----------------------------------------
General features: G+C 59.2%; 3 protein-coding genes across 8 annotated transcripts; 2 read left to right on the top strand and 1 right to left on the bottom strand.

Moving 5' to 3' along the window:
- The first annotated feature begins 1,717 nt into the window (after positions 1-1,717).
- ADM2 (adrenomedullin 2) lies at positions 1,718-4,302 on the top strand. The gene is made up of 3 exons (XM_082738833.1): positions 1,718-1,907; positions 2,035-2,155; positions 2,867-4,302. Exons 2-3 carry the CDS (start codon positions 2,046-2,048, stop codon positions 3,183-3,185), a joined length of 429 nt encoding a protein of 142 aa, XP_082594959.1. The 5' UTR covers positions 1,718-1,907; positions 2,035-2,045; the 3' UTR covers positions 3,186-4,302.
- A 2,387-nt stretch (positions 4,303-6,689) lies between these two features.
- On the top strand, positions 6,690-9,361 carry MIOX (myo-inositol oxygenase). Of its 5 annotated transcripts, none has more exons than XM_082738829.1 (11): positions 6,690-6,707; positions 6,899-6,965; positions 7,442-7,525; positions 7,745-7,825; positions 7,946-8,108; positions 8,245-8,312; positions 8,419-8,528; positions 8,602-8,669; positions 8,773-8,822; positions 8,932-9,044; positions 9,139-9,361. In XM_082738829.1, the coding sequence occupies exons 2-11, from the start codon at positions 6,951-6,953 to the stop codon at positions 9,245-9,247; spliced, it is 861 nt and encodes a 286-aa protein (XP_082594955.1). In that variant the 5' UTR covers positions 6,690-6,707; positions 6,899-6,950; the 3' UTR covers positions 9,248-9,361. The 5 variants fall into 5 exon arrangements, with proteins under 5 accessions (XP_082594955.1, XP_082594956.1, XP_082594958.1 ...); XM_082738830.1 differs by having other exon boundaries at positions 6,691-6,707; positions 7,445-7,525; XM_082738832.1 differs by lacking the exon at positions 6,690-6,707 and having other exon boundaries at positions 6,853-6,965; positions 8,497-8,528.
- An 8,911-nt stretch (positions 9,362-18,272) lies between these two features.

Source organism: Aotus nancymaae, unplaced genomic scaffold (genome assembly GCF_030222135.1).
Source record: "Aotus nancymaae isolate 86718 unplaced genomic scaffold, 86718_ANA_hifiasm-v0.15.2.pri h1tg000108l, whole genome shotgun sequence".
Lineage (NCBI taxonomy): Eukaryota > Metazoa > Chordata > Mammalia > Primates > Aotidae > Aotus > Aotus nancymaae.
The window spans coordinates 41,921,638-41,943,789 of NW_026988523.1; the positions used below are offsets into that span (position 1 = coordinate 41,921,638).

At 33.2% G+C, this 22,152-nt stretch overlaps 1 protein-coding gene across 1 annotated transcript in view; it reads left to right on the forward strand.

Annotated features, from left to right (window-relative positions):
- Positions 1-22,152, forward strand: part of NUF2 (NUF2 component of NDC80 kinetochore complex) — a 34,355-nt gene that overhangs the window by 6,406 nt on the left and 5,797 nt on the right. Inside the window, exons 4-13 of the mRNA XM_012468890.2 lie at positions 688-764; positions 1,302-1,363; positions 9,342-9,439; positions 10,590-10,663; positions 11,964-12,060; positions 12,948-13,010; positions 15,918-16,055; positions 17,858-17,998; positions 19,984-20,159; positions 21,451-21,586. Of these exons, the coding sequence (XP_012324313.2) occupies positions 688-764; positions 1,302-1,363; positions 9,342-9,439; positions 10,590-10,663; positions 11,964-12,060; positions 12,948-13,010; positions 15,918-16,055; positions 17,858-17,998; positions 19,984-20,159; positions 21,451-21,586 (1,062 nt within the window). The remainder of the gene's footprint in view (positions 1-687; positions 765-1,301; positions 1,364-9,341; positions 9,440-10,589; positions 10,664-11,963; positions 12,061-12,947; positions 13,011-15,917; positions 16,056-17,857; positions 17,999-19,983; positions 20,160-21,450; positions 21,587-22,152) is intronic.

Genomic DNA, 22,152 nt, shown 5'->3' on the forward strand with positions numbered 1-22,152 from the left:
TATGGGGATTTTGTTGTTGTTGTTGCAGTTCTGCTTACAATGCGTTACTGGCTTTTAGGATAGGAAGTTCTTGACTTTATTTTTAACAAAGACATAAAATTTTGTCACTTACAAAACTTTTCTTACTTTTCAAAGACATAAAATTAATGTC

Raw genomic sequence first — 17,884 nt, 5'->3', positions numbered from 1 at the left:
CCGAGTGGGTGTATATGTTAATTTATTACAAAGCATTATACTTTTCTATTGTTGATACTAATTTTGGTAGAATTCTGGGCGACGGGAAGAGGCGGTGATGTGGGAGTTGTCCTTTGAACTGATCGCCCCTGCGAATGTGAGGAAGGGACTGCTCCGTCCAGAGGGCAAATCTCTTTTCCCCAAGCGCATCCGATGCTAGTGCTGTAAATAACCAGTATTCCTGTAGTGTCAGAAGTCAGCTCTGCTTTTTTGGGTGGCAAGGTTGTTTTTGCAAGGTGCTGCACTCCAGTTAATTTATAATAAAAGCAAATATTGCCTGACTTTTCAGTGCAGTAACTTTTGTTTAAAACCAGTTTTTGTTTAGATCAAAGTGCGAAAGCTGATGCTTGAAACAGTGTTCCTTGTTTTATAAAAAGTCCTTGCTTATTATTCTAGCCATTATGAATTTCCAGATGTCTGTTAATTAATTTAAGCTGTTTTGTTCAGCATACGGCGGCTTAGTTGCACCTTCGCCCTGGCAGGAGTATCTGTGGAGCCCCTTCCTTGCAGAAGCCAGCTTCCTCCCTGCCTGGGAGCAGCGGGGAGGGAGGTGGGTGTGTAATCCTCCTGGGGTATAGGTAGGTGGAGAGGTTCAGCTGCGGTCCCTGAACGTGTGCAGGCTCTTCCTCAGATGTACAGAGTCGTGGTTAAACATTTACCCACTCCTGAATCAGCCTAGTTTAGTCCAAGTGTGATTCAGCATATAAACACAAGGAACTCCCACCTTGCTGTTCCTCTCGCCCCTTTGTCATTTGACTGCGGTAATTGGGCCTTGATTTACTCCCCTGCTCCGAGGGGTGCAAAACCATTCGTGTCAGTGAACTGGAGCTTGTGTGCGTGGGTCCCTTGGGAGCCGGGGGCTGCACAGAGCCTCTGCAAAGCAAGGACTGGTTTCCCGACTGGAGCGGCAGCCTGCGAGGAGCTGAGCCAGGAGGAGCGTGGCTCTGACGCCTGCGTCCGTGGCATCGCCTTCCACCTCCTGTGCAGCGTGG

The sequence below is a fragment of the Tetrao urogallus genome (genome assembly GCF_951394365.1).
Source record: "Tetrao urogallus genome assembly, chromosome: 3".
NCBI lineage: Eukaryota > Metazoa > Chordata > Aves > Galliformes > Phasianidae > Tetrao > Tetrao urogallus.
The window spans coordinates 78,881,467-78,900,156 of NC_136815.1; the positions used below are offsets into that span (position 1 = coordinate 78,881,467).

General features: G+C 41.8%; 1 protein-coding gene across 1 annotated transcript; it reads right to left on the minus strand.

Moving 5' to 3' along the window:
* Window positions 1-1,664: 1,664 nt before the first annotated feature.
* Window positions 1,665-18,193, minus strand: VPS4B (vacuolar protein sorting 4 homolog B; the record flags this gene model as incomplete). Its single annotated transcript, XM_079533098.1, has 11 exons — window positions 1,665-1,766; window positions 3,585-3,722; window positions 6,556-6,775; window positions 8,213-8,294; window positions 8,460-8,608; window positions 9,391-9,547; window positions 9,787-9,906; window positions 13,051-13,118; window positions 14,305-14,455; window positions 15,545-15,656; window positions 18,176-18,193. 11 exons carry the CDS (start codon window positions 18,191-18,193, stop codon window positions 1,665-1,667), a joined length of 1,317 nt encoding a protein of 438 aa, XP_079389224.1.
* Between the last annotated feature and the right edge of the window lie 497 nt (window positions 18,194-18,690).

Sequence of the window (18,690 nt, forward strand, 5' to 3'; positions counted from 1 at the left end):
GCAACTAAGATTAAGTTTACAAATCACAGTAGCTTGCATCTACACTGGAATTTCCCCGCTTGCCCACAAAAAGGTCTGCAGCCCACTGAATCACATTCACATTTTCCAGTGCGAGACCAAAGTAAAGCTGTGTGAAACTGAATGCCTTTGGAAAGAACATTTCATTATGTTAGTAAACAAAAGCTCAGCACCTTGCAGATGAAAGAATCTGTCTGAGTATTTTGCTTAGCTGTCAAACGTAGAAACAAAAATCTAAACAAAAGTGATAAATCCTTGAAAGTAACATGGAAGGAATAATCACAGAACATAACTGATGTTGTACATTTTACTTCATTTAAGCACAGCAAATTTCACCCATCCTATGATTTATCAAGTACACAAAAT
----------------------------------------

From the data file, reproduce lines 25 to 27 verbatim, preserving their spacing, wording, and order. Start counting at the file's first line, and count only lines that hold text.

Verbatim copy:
* Window positions 1-1,664: 1,664 nt before the first annotated feature.
* Window positions 1,665-18,193, minus strand: VPS4B (vacuolar protein sorting 4 homolog B; the record flags this gene model as incomplete). Its single annotated transcript, XM_079533098.1, has 11 exons — window positions 1,665-1,766; window positions 3,585-3,722; window positions 6,556-6,775; window positions 8,213-8,294; window positions 8,460-8,608; window positions 9,391-9,547; window positions 9,787-9,906; window positions 13,051-13,118; window positions 14,305-14,455; window positions 15,545-15,656; window positions 18,176-18,193. 11 exons carry the CDS (start codon window positions 18,191-18,193, stop codon window positions 1,665-1,667), a joined length of 1,317 nt encoding a protein of 438 aa, XP_079389224.1.
* Between the last annotated feature and the right edge of the window lie 497 nt (window positions 18,194-18,690).